The History of a German Glassmaking Industry
The Fichtelgebirge is a district of Upper Franconia, a region in the eastern part of the State of Bavaria. This is a mountainous country, deeply forested where small villages and towns dot the hillsides. It is a land that earns its living from farming and logging.
Fichtelgebirge was once home to an extensive cottage industry, that of glassmaking. The product of the workshops or "glashutte" as they were known was principally glass beads, buttons and christmas tree decorations. Most glashutte were small family run businesses although a few workshops did employ a considerable number of people. The history of local glassmaking may be traced back to the 16th century when the first glashutte was established in the town of Bischofsgrun.
The glashutte illustrated below housed the works of Christian Hermann established in 1882. It is now a private house. At its peak, the glass works employed more than 30 people and its output was 18,000 glass beads per day. Much of this production was for export especially for markets in America and Africa, particularly to Ethiopia. The glass was coloured using a variety of minerals such as lead, arsenic, copper, nickel and proterobas a dark green stone found locally on the slopes of the Ochsenkopf mountain.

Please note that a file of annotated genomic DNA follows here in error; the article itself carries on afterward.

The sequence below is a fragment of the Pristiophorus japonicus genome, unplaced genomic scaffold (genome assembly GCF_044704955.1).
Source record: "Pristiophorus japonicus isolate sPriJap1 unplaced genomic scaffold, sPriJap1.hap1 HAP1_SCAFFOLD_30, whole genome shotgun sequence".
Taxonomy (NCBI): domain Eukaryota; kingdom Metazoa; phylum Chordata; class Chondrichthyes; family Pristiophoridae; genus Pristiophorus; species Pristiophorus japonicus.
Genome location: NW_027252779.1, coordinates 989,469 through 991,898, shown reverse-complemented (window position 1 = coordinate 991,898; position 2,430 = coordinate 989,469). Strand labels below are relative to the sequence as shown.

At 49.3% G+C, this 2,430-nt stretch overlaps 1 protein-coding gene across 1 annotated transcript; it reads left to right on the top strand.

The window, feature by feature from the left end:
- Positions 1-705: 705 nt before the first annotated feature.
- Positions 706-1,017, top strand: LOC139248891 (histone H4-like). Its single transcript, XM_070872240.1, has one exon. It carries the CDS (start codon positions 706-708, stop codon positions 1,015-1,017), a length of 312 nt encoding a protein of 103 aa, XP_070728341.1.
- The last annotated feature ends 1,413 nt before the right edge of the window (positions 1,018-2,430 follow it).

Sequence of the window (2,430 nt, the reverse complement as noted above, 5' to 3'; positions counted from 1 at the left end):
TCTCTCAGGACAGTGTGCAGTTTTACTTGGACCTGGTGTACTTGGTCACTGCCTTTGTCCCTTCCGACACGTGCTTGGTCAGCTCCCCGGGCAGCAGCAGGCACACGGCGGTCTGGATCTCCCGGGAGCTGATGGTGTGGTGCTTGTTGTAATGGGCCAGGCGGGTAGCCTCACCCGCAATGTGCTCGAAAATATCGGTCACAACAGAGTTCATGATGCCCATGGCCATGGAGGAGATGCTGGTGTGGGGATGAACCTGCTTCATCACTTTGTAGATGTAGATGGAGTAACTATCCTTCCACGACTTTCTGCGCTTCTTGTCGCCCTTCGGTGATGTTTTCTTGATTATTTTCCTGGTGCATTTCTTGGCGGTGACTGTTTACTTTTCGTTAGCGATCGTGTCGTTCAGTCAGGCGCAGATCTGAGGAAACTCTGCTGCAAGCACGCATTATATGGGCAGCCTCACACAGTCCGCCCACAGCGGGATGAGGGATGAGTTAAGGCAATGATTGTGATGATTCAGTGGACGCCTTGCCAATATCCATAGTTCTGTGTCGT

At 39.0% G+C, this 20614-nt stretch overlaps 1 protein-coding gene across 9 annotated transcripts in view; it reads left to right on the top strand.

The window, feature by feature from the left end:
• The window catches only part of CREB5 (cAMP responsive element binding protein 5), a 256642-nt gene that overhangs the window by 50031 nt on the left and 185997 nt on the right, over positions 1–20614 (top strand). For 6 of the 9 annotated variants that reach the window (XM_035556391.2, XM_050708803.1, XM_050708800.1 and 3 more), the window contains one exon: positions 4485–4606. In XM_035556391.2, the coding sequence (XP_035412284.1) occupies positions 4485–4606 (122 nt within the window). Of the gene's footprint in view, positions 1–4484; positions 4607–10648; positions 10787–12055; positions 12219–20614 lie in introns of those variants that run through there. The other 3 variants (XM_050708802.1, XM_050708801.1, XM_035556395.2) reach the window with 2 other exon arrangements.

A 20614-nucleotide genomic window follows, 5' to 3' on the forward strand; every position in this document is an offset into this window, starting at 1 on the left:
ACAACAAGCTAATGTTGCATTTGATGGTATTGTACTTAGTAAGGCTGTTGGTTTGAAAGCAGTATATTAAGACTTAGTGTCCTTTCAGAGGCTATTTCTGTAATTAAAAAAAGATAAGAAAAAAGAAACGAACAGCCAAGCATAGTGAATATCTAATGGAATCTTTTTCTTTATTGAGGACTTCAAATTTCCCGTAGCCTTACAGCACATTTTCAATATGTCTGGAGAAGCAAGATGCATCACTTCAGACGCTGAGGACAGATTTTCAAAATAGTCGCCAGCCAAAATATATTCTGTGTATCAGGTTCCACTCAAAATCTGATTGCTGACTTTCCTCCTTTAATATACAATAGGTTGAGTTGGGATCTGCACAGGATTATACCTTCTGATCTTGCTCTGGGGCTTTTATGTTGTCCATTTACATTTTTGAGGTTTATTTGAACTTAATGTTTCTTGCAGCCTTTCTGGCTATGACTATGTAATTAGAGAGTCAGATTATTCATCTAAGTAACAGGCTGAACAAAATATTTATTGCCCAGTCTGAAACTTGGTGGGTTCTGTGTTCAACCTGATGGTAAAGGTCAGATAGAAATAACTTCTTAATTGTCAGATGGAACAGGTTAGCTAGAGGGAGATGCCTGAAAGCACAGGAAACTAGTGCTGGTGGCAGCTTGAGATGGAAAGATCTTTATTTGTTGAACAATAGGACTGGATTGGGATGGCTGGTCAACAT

The largest works was that of Greiner & Co founded in Bischofsgrun in 1857.Their production was largely for export markets all over the world. The glasshutte was the last in Bischofsgrun to close, in 2004.
At the other end of the scale was the works of the Kaiser Brothers, Karl and Fritz. Their speciality was christmas tree decorations. It was here in Bischofsgrun that the method of silver plating the glass baubles, was pioneered. The process was invented by Dr Hartwig Weiskopf in 1853 and employed by the Kaisers. Although they sold products throughout Upper Franconia, most of the stock went to the shop in their own home.
A marked footpath starts in Bischofsgrun and extends several kilometres passing through the towns and villages associated with this industry. Information boards along the way tell the history of each former glass works that one passes. Small museums in Bischofsgrun and Fichtelberg exhibit examples of
the products of the glashutte including decorative glass vessels from the 17th century..
|The town of Bischofsgrun and the Ochsenkopf Mountain|
|The former glashutte of Christian Hermann|
|A selection of glass beads|
|Manufacturing Christmas tree decorations|
|Silver plated Christmas tree baubles|